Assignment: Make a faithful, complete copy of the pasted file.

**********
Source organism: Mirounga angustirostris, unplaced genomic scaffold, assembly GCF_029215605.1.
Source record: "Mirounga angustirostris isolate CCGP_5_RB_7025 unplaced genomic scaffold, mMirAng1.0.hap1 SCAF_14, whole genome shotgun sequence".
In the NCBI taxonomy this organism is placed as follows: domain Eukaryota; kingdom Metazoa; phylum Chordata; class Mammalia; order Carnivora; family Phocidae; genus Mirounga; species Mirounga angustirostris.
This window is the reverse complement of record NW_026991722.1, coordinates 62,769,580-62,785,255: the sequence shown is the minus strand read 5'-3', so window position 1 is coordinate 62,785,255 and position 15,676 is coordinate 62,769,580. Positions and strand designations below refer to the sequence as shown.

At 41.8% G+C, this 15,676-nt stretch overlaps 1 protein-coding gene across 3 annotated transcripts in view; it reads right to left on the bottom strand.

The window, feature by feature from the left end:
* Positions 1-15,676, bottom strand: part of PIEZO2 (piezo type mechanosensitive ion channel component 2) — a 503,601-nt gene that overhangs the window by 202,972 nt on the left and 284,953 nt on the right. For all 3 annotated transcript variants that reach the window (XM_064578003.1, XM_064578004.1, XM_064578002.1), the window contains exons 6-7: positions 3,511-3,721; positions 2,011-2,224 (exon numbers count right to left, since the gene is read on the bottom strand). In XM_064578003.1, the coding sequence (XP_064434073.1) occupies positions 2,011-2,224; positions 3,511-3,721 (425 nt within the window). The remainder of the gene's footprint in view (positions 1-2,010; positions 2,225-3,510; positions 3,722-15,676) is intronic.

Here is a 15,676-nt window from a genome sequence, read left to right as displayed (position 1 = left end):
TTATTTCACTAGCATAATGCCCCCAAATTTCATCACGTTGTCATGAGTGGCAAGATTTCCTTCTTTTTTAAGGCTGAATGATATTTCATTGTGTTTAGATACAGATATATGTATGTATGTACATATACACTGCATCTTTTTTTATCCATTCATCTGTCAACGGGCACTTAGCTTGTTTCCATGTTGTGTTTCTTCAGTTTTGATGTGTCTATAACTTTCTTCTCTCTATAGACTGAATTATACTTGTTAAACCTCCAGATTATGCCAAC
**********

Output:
Source organism: Mirounga angustirostris, unplaced genomic scaffold, assembly GCF_029215605.1.
Source record: "Mirounga angustirostris isolate CCGP_5_RB_7025 unplaced genomic scaffold, mMirAng1.0.hap1 SCAF_14, whole genome shotgun sequence".
In the NCBI taxonomy this organism is placed as follows: domain Eukaryota; kingdom Metazoa; phylum Chordata; class Mammalia; order Carnivora; family Phocidae; genus Mirounga; species Mirounga angustirostris.
This window is the reverse complement of record NW_026991722.1, coordinates 62,769,580-62,785,255: the sequence shown is the minus strand read 5'-3', so window position 1 is coordinate 62,785,255 and position 15,676 is coordinate 62,769,580. Positions and strand designations below refer to the sequence as shown.

At 41.8% G+C, this 15,676-nt stretch overlaps 1 protein-coding gene across 3 annotated transcripts in view; it reads right to left on the bottom strand.

The window, feature by feature from the left end:
* Positions 1-15,676, bottom strand: part of PIEZO2 (piezo type mechanosensitive ion channel component 2) — a 503,601-nt gene that overhangs the window by 202,972 nt on the left and 284,953 nt on the right. For all 3 annotated transcript variants that reach the window (XM_064578003.1, XM_064578004.1, XM_064578002.1), the window contains exons 6-7: positions 3,511-3,721; positions 2,011-2,224 (exon numbers count right to left, since the gene is read on the bottom strand). In XM_064578003.1, the coding sequence (XP_064434073.1) occupies positions 2,011-2,224; positions 3,511-3,721 (425 nt within the window). The remainder of the gene's footprint in view (positions 1-2,010; positions 2,225-3,510; positions 3,722-15,676) is intronic.

Here is a 15,676-nt window from a genome sequence, read left to right as displayed (position 1 = left end):
TTATTTCACTAGCATAATGCCCCCAAATTTCATCACGTTGTCATGAGTGGCAAGATTTCCTTCTTTTTTAAGGCTGAATGATATTTCATTGTGTTTAGATACAGATATATGTATGTATGTACATATACACTGCATCTTTTTTTATCCATTCATCTGTCAACGGGCACTTAGCTTGTTTCCATGTTGTGTTTCTTCAGTTTTGATGTGTCTATAACTTTCTTCTCTCTATAGACTGAATTATACTTGTTAAACCTCCAGATTATGCCAAC